I found the first episode to be quite compelling, much of which was due to the setup.  Rick, a small-town sheriff, was shot in the line of duty and ended up in the hospital in a coma.  A few months later he woke up alone in his hospital bed.  He looked around and things didn’t seem right.  Finally, he struggled out of bed and made his way into the hall.  No one was around and everything was in a state of disarray.  Then he stumbled outside into a world that had been decimated by a zombie apocalypse. 

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Since March of 2020, there have been so many lockdown stories, whether good or bad. People went nuts, or thrived. They read a billion books or got hooked on TikTok. The pandemic definitely showed us who we were, whether it was anxiety ridden or adaptable. Here’s my “lockdown” story. I say “lockdown” because I never […]

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The Latest Pandemic: Coronophobia

 

The experience of fear can be both devastating and life-saving; its intensity can range from mild anxiety to blinding dread. And all possible levels of fear are being experienced as a result of the coronavirus pandemic.

Was this fearful reaction unavoidable? After all, early reports of the virus were frightening, with its mysterious spread and virulent effect, particularly on the elderly. In spite of the experts who were unwilling to admit they simply didn’t know what to expect, they reacted by initiating extreme rules and mandates. People were afraid to leave their homes, unwilling to mingle with other people and do some of the most basic errands that had become central to their lives.

Will Biden Pardon Fauci?

 

This is not a good week for Washington’s ruling class, especially its media-appointed patron saint of pandemics, Dr. Anthony Fauci.

If an organization such as the conservative-leaning Judicial Watch had requested and published Fauci’s treasure trove of 3,200 emails, the media would have ignored it. But it was the reliably left-leaning Buzzfeed, along with the Washington Post, which did their loyal Democrat best to spin it as positively as they could for Fauci. Joining them were two equally sycophantic outlets, CNN and MSNBC.

The Best Commencement Speech of 2021

 

Purdue University President Mitch Daniels warned that the pandemic snuffed out the American eagerness to take risks and move ahead boldly.

There is no finer commencement speaker at any level than Purdue University’s President and former Indiana Governor Mitch Daniels. And not because his speeches are relatively short. Nor are they delivered in a flourishing style reminiscent of former Secretary of State and Harvard President Edward Everett, the other Gettysburg speaker in 1863, giving a speech for two hours that no one remembers.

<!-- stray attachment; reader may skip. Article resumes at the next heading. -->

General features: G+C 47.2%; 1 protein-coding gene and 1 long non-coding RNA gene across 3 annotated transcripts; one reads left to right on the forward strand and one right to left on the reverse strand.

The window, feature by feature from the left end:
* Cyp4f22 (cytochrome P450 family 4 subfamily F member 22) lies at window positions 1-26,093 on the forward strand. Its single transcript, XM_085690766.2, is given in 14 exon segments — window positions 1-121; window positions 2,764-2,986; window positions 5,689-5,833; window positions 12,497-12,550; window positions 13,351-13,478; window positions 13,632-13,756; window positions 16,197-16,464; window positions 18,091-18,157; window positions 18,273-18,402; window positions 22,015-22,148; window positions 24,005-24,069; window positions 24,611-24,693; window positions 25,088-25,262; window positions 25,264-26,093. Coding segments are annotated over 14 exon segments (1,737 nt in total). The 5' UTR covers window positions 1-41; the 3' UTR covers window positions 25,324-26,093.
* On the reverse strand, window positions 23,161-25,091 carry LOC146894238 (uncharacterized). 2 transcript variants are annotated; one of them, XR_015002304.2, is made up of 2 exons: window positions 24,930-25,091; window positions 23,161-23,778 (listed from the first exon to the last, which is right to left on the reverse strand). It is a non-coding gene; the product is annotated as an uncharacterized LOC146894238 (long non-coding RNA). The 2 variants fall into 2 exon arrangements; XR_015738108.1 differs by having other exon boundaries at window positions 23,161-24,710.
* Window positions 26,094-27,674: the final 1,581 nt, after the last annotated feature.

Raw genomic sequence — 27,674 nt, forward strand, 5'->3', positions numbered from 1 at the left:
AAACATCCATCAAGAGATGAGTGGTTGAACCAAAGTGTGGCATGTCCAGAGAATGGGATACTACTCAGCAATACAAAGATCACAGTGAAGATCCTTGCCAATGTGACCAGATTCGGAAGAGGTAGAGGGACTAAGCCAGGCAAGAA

Oh, sure, there are other terrific commencement speakers. Mike Rowe of Dirty Jobs fame comes to mind. Not to a college or university, but this short, memorable unsolicited speech via his Facebook page to trade school graduates and high school grads who forgo college for a trade. Delivered last year during the height of the pandemic, it is timeless.

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The first of a series to analyze the first weeks of the Biden-Harris Administration. So far, it’s ugly. The first 100 days of the Biden-Harris Administration came and went with tepid, even shallow attention or analysis of the new president. It’s not hard to figure out why. There’s little for the Biden fan club, known […]

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Pet adoptions or ownership in the United States grew somewhere upwards of 10% during 2020, especially during the pandemic. No surprise there. And pet ownership is huge: 85 million American households have at least one pet, some 67% of homes. Some 13% of people became first-time pet owners in 2020. Among those who adopted a […]

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On this episode of “The Federalist Radio Hour,” Senior Editor Chris Bedford and Culture Editor Emily Jashinsky discuss how a year of irrational lockdowns and strict mandates has divided Americans on how involved the government and communities should be in policing residents and their neighbors about social distancing and other COVID-19 mitigation regulations.

The Pandemic is Over

 

Before you demand that I share the source for my title, I suggest instead that my observation is obvious. The highly maligned term “common sense” would tell you that. In fact, if we look at the definition of pandemic, the truth becomes even clearer (unless you have no interest in the truth):

1: an outbreak of a disease that occurs over a wide geographic area (such as multiple countries or continents) and typically affects a significant proportion of the population: a pandemic outbreak of a disease; a global pandemic Influenza pandemics seem to strike every few decades and to kill by the million—at least 1m in 1968; perhaps 100m in the “Spanish” flu of 1918-19.— The Economist